This is coming after the Ghanaian government projected a Gross Domestic Product (GDP) growth rate of 1.5% at worse for this year because of the COVID-19 outbreak.
However, it forecasted a 6.8% GDP growth rate in the 2020 Budget.
Fitch explained that there is a material downside risk to this prediction. The rating agency said this forecast depends on the
duration of the coronavirus pandemic and
the resulting lockdown measures.
“The current lockdown in Ghana's two largest cities of Accra and Kumasi will lead to much slower growth in manufacturing and services, but agriculture and the extractive sectors are likely to fare better.”
“We expect a relatively robust recovery to 5% in 2021, as oil production recovers gradually from an expected fall in 2020 and non-oil growth continues its recovery. The possibility of bringing new oil and gas reserves into production brings some upside risk in the long term, but we expect that Ghana's oil sector development will slow in response to the collapse of oil prices”, the rating agency added.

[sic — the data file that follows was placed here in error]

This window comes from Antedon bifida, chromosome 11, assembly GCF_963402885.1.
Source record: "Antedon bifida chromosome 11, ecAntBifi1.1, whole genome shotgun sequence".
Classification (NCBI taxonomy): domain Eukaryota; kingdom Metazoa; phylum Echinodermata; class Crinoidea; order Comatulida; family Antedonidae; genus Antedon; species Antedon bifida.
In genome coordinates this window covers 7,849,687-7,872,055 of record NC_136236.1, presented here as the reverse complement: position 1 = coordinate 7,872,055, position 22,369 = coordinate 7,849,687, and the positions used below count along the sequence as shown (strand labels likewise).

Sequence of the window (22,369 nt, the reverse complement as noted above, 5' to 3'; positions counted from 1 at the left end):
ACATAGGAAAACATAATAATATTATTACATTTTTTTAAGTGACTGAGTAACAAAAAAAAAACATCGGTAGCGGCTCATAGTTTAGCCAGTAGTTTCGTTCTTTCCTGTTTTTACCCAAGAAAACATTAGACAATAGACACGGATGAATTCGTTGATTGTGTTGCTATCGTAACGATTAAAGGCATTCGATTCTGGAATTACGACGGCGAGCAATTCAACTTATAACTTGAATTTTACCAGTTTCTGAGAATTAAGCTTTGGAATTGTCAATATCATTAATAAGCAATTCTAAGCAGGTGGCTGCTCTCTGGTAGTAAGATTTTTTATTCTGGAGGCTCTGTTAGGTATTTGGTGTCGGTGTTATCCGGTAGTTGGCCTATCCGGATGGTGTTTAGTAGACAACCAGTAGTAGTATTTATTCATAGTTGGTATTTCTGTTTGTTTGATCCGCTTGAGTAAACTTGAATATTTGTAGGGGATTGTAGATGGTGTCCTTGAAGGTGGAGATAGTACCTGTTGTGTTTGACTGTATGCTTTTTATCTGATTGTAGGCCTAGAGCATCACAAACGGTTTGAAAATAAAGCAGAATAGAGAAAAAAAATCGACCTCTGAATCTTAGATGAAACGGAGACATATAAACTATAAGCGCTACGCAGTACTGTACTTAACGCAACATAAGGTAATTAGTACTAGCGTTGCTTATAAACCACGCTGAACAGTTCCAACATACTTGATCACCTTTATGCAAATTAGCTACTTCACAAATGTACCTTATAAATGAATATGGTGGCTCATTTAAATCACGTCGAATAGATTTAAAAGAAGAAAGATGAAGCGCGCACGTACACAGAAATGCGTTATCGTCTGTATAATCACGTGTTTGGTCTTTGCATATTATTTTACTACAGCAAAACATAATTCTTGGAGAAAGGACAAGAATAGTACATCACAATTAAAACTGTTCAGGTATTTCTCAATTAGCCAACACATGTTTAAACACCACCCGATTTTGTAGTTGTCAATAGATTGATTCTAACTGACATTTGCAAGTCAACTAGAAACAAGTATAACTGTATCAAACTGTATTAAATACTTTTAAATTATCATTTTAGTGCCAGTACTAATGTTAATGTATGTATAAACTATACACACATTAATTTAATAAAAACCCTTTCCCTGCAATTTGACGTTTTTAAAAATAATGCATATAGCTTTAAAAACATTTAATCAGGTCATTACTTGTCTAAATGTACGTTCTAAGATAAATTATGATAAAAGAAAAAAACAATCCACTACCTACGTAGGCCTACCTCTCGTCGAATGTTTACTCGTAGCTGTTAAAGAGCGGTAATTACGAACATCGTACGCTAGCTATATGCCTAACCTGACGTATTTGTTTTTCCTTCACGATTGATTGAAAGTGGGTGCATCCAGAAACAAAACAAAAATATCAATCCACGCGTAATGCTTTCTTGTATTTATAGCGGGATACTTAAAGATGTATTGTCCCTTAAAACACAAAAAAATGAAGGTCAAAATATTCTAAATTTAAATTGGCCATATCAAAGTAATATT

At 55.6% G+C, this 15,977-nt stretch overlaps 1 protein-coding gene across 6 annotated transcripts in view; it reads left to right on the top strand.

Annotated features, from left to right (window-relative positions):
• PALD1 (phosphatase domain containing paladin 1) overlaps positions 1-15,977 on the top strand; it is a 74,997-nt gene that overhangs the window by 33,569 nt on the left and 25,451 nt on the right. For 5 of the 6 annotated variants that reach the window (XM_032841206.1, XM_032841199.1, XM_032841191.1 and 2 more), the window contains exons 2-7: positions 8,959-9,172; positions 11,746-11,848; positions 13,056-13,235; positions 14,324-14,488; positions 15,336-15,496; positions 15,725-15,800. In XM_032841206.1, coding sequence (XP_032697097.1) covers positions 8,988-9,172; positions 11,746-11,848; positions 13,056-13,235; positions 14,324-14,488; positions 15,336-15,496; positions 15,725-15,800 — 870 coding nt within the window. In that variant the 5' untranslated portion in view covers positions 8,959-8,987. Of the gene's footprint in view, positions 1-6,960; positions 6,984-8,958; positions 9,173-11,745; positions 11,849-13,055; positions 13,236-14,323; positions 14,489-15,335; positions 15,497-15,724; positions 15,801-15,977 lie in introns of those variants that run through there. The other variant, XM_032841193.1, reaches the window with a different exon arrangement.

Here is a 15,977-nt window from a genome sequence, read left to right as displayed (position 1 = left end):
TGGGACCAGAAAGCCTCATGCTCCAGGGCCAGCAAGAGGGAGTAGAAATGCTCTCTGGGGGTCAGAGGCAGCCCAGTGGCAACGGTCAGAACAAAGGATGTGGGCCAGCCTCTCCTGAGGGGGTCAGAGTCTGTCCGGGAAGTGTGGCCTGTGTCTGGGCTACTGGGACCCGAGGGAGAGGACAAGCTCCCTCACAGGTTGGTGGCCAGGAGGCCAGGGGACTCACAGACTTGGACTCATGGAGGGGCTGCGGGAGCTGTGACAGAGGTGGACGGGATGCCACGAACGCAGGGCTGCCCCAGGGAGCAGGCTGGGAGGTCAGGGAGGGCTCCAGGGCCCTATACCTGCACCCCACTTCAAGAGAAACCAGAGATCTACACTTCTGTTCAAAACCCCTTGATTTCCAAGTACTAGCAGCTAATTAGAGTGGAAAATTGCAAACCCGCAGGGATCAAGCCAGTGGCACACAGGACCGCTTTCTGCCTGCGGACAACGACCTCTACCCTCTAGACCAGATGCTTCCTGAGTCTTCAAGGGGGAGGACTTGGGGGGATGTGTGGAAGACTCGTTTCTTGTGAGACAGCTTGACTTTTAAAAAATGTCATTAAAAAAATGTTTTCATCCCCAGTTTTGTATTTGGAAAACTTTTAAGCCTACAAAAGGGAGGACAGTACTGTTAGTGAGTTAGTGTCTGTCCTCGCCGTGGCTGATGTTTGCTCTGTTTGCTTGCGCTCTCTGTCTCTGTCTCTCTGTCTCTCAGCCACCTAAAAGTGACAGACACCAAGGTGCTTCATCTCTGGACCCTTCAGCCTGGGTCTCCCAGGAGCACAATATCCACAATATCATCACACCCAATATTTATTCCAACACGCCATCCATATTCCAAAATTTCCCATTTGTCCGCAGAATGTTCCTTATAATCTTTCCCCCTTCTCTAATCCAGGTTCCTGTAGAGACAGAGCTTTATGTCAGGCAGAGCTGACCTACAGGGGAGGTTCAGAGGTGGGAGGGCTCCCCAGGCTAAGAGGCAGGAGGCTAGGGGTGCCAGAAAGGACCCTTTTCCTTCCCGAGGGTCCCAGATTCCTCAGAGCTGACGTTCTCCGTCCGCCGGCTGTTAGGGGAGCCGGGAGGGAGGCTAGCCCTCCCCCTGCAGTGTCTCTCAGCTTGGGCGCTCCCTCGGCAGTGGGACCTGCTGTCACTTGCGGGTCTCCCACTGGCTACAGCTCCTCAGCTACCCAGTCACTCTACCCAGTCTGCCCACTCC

Fitch said the fall in oil export receipts, lower tourism receipts and remittances will cause the widening of the current account in 2020.
However, Fitch said this will be contained since Ghana's other key exports, gold and cocoa, are not correlated with the price of oil.
Fitch forecasts the current account deficit to widen to 4% of GDP, up from 2.9% in 2019.
The increase in external debt disbursements will support Ghana's official international reserves position.
However, increased borrowing will take net external debt to 46.1% of GDP, well above the current 'B' median of 17.6%.
The World Bank recently revised Ghana’s growth rate from 6.8% to 1.5% due to the novel coronavirus.
The International Monetary Fund also revised Ghana’s growth rate from 5.8% to 1.5% amid the coronavirus pandemic.